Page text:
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Voltage Suppression

Discussion in 'General Electronics Discussion' started by Alpharsp, Jun 17, 2013.

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  1. Alpharsp


    Jun 17, 2013
    Hello, how is everybody.
    I am currently designing an interface between a RMS (Radio Management System) and some radios.
    One of the things my device do is turning them ON using a relay (this relay ahs voltage suppression) the problem is that the relay required consumes more current than the current my RMS outputs can handle nominally.
    my solution is to use a bus configuration device that uses darligton BJT transistors with a open collector output, the idea is to saturate the darlington base and connect the relay with the collector (as described in the attached file), I am adding a voltage suppressor for possible transient voltage in the relay coil.
    The problem is that my design was rejected, they said that instead of doing that we should use a smaller relay to turn a bigger one ON and OFF, according to them that ay we wont need the voltage suppressor.

    Do you guys know if thats true? I though voltage transients in inductors were related just with de-energizing the relay, not with the use of semiconductors, but i am not an expert so I was wondering if some could help me with this.

    Attached Files:

  2. duke37


    Jan 9, 2011
    The voltage transient will be due to the fact that the current in the inductor (relay) cannot be instantaneously be stopped. A free wheel diode across the inductor is normally used to carry this current until it dies from circuit resistance.

    A transistor does not like its rated voltage being exceeded.
    A Darlington will not be necessary unless you have very little drive cabability.

    A mechanical switch will spark on switch off. The contacts need to be substantial to take the abuse.

    RMS is normally used for route mean square in the electronics context.

    If you are switching DC you may be able to use a transistor (fet) directly without a relay.
  3. KrisBlueNZ

    KrisBlueNZ Sadly passed away in 2015

    Nov 28, 2011
    If you're driving a large DC-coil relay from a small relay, you should still have back EMF voltage suppression across the large relay coil. If you don't, the back EMF from the large relay coil will cause arcing in the small relay contacts, and it won't last long. You should also have back EMF suppression on the coil of the small relay. Also, a small relay is more expensive than a transistor. So I think the "accepted" solution is a lose-lose-lose proposition.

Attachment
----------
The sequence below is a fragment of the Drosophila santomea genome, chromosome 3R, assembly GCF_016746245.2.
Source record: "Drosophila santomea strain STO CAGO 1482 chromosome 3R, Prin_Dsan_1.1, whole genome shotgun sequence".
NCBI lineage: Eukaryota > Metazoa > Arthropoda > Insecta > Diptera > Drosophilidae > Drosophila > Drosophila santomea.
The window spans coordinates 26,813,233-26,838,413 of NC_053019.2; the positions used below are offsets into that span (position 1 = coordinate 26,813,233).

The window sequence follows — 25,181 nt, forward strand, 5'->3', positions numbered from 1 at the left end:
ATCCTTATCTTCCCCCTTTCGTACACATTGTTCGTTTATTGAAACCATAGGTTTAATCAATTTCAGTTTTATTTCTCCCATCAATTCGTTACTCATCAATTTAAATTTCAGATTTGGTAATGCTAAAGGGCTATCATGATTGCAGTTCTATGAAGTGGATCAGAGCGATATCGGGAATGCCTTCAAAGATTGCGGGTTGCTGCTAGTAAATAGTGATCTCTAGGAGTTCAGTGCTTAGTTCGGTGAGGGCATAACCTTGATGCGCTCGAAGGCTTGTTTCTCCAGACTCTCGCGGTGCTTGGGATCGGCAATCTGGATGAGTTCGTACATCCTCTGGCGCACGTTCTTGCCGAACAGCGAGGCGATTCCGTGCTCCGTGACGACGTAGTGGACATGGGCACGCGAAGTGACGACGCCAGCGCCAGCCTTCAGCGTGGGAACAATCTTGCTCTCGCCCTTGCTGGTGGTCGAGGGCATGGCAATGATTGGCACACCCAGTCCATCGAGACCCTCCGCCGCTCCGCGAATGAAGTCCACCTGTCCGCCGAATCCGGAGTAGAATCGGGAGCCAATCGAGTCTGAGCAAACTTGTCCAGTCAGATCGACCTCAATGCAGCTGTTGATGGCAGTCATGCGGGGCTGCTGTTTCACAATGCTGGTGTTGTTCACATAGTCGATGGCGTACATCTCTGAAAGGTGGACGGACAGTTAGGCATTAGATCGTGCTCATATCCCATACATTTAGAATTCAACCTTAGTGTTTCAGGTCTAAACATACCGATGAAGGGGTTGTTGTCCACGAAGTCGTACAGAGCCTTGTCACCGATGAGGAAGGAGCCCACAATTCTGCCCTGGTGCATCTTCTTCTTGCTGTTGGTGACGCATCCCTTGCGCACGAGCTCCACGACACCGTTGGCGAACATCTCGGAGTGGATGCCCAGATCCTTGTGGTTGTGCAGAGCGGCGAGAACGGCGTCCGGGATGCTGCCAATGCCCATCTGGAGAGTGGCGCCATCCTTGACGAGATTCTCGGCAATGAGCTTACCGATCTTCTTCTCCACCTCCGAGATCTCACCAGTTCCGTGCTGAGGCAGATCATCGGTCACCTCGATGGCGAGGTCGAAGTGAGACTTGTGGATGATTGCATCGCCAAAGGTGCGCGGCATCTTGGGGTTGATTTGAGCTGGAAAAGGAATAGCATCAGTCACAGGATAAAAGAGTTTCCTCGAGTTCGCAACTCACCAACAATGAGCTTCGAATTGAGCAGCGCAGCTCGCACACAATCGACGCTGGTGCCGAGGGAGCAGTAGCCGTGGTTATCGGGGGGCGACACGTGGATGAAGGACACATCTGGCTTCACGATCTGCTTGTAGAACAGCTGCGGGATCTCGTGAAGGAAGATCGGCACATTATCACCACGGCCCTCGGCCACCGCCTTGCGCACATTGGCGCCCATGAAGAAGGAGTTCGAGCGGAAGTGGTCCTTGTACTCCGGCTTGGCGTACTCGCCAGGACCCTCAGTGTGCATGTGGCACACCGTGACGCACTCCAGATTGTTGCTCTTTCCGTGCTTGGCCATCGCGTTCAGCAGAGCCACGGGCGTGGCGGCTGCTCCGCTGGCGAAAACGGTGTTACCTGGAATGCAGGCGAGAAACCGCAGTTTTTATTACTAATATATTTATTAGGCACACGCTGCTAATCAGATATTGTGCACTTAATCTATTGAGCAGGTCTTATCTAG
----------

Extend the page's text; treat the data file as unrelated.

You haven't given enough information in your post for us to be sure though. I would like to know the details of the control signal, and preferably a part number for the large relay.

    BTW I'm not sure why you've specified a 28V bidirectional voltage suppressor across the relay coil. The usual method of suppressing back EMF from an inductive load is just to connect a diode across it. In your case something like a 1N4001 would be suitable, oriented with its cathode connected to the positive supply. Your voltage suppressor will allow the relay to drop out more quickly, but it exposes the transistor to at least 56V. The ULN2003 is only rated for 50V, I think.
  4. Alpharsp


    Jun 17, 2013
    duke: I am using a darlington because its a module with internal ULQ2003A but i agree the darlington configuration is not required.

    OMG how do you know I am using the ULN2003 well it its variant : ULQ2003A
    you are right using a bidirectional module will subject it to 56V 28 from the power supply and 28v due to its bidirectional capability i didnt see that I think using the diode in parallel will the load (inverse polarization) would be the best option.
    I was looking for an amphenol voltage suppressor (just a single zener in parallel with the diode) but couldnt find it so i thought the bidirectional would be a good idea, my mistake.

    Thank you guys for your help
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